Who says the stories in the Bible are boring? In today’s reading, we find Naomi working on a strategy to convince Ruth to propose to Boaz. You might remember from the reading two days ago that because of the loss of her husband and sons, she had become no-one in the eyes of her culture. (Missed that reading? Listen to it here. And be sure to also catch Chapter 2 of the story here.)
In the process of grief, Naomi discovers God’s loving-kindness, his hesed. Discovering God’s hesed, author Carolyn Custis James points out in Finding God in the Margins, “frees [Naomi] from being self-absorbed in grief to focus now on Ruth.” This quest is neither with the hope of having a grandson nor to help bachelor Boaz finally find a wife. Instead, it was a cry for mercy.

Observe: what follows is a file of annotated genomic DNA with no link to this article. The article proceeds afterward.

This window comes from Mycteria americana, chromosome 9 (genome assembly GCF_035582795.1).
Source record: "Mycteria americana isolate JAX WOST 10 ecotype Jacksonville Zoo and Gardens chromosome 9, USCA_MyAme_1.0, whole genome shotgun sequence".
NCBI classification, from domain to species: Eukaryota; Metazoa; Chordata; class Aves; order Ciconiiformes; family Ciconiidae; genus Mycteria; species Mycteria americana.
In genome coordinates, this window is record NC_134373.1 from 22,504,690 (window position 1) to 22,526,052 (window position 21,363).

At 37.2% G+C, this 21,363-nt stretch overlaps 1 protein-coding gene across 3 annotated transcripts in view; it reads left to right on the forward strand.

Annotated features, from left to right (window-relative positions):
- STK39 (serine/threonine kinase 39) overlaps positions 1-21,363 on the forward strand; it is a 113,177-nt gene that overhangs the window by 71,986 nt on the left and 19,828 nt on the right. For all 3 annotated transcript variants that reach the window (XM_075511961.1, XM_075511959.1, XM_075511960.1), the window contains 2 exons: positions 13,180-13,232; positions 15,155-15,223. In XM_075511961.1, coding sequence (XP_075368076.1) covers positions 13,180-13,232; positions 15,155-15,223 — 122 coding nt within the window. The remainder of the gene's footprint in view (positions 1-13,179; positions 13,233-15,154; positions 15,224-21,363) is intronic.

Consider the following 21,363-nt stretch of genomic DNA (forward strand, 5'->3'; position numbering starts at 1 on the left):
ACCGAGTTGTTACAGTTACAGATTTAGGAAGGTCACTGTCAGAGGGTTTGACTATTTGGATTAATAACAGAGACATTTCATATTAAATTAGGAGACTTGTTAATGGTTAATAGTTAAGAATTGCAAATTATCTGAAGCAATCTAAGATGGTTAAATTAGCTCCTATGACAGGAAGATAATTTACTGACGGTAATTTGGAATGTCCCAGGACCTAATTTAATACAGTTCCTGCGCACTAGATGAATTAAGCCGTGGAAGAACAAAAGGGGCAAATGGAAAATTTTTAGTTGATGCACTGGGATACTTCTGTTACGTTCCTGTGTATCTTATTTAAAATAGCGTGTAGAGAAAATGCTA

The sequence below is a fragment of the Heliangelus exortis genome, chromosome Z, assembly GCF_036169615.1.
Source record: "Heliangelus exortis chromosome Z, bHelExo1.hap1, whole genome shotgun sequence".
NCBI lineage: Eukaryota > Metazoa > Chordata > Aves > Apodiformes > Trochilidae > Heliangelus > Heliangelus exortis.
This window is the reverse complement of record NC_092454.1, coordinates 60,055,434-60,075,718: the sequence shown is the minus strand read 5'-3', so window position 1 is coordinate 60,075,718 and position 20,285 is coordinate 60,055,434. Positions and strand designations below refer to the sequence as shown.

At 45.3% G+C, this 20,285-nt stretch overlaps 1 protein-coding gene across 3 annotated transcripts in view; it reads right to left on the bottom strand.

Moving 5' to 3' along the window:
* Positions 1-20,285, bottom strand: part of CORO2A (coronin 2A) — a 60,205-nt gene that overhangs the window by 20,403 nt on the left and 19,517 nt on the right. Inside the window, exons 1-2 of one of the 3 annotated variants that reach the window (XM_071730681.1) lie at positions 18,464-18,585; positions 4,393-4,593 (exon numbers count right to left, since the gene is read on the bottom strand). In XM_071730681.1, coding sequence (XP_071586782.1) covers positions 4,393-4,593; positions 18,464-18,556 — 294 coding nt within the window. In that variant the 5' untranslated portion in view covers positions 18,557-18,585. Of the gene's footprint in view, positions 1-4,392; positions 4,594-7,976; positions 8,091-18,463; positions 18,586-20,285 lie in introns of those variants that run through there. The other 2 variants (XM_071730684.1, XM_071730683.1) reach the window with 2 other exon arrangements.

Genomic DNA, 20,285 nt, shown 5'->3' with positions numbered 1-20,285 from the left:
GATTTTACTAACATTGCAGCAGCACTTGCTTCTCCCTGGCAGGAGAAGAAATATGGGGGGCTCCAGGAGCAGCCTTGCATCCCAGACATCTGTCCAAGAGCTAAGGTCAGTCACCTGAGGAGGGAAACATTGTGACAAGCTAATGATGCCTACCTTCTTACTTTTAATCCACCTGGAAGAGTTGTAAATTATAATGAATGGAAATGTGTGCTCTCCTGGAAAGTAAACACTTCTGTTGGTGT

There are some Jewish laws that come to play in today’s chapter. The first is the kinsman-redeemer law which requires the nearest relative to buy a man’s land should he be forced to sell. And the second is the levirate law, which requires that when a man dies without an heir, his brother has to marry the widow.
Odd laws, and like I said yesterday, I’m thankful I didn’t live at the time of Ruth and Naomi. And typically, these laws are unrelated. One dealt with property, the other with progeny. By proposing to Boaz, Ruth combines and thus expands these laws.
What would the result be? Listen first, then come back tomorrow to discover how Boaz responds to Ruth’s advance.